Another way to slice this data is by distance from the CBD. Here are main mode shares by workplace distance from the centre, over time:

For this and several upcoming pieces of analysis, I have aggregated journeys into three “main mode” categories:

  • Public transport (any trip involving public transport)
  • Private transport (any journey involving private transport that doesn’t also involve public transport)
  • Active transport only (walking or cycling)

Here are the mode shifts by workplace distance from the centre between 2006 and 2016:

The biggest mode shift from private to public transport was for distances of 1-2km from the city centre, which includes Docklands, East Melbourne, most of Southbank, and southern Carlton and Parkville (see here for a reference map). A mode shift to public transport (on average) was seen for workplaces up to 40km from the city centre. The biggest mode shift to active transport was for jobs 2-4 km from the city centre (but do keep in mind that weather can impact active transport mode shares on census day).

What about job density?

Up until now I’ve been looking at mode shifts by geography – but the zones can have very different numbers of commuters. What matters more is the overall change in volumes for different modes. A big mode shift for a small number of journeys can be a smaller trip count than a small mode shift on a large number of journeys.

Firstly, here’s a map of jobs per hectare in Melbourne (well, jobs where someone travelled on census day and stated their mode, so slight underestimates of total employment density):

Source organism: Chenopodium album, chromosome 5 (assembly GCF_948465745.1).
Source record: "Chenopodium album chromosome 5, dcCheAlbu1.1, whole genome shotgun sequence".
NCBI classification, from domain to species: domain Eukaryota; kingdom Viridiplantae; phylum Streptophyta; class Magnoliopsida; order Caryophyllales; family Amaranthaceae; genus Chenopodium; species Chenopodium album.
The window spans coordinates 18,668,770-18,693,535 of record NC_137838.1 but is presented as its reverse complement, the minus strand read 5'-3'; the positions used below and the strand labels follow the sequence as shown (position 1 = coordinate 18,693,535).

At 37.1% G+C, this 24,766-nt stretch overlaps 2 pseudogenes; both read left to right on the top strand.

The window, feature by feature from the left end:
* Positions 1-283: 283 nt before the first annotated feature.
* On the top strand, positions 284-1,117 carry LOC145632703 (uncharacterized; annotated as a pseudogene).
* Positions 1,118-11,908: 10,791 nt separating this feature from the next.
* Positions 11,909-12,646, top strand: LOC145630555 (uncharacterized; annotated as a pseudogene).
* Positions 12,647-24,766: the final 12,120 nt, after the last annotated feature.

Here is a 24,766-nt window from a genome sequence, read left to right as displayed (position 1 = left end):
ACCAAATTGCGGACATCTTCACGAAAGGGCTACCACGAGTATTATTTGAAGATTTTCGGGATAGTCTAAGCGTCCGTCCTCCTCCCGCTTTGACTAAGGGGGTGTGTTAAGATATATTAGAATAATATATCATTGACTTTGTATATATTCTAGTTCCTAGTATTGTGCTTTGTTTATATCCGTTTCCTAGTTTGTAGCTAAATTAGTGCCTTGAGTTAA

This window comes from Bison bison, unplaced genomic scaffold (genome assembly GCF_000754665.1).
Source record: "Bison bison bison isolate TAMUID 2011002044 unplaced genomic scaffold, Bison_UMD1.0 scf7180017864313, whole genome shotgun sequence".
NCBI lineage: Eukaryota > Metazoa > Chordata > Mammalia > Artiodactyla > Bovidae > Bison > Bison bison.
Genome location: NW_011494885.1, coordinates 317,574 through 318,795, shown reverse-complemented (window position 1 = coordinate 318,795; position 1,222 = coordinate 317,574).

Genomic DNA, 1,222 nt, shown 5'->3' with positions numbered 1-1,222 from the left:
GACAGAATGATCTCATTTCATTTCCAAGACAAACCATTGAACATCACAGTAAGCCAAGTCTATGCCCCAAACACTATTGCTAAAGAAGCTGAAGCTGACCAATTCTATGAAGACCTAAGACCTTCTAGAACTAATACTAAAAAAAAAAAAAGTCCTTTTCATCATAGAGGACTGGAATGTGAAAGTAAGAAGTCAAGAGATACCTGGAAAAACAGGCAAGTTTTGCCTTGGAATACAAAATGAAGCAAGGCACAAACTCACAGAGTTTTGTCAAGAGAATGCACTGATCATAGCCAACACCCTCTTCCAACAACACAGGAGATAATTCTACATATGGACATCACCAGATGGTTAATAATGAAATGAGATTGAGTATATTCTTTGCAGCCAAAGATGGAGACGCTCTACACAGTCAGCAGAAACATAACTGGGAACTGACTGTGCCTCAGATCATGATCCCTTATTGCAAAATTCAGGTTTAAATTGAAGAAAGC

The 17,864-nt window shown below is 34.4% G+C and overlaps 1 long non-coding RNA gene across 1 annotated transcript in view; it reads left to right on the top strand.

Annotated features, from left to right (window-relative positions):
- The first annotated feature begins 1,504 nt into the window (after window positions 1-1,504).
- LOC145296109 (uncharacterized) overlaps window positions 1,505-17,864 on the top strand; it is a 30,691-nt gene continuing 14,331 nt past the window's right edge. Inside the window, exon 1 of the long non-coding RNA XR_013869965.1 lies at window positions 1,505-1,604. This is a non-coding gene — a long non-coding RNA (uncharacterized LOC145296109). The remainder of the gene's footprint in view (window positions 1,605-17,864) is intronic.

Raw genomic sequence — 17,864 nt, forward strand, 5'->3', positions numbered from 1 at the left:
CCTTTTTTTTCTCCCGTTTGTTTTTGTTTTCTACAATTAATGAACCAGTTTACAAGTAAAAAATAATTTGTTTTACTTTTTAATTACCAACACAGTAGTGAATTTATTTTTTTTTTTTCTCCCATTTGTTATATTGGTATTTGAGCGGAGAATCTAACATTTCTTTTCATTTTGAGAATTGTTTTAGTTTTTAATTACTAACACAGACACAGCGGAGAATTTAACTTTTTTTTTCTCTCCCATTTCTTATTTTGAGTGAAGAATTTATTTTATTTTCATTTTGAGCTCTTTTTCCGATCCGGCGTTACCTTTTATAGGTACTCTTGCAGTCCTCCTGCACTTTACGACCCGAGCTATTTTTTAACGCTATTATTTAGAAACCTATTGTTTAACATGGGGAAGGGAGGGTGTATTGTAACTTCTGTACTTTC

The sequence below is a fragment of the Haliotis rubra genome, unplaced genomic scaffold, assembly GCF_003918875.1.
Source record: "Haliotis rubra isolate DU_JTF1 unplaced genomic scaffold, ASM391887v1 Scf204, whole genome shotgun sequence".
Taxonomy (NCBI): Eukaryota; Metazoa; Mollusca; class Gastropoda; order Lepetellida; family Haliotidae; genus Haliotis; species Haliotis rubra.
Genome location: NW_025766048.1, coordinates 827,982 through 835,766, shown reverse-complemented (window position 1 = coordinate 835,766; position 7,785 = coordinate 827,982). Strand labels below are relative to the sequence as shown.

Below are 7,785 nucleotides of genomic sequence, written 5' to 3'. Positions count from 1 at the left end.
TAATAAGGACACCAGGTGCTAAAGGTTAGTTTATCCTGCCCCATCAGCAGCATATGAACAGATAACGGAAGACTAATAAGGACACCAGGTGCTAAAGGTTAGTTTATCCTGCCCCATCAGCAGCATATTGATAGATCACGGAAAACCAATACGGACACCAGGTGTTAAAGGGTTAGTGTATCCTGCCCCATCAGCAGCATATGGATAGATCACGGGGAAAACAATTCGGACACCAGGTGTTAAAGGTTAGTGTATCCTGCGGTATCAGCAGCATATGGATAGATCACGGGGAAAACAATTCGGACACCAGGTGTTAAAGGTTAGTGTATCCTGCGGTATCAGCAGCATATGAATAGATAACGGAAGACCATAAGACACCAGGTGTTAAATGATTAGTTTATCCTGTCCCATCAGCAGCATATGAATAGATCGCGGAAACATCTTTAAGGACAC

Outside the city centre, relatively high job density destination zones include:

  • Heidelberg (Austin/Mercy hospitals with 10.2% PT mode share),
  • Monash Medical Centre in Clayton (8.3% PT mode share),
  • Northern Hospital (3.8% PT mode share),
  • Victoria University Footscray Park campus (21.1% PT mode share),
  • Swinburne University Hawthorn (39.8% PT mode share),
  • a pocket of Box Hill (19.9% PT mode share),
  • a zone including the Coles head office in Tooronga (11.2% PT mode share),
  • an area near Camberwell station (26.8% PT mode share),
  • a pocket of Richmond on Church Street (27.8% PT mode share), and
  • a pocket of Richmond containing the Epworth Hospital (39.5% PT mode share).

Explore this map in Tableau.

You’ll probably not be very surprised to see that there is a very strong negative correlation between job density and private transport mode share. The following chart shows the relationship between the two for each Melbourne SA2 with the thin end of each “worm” being 2006 and the thick end 2016 (note: the job density scale is exponential):

Correlation of course is not necessarily causation – high job density doesn’t automatically trigger improved public and active transport options. But parking is likely to be more expensive and/or less plentiful in areas with high employment density, and many employers will be attracted to locations with good public transport access so they can tap into larger labour pools.

The Melbourne CBD SA2 is at the bottom right corner of the chart, if you were wondering.

The Port Melbourne Industrial and Clayton SA2s are relatively high density employment areas with around 90% private transport mode shares.

Here’s a zoom in on the “middle” of the above chart, with added colour and labels to help distinguish the lines: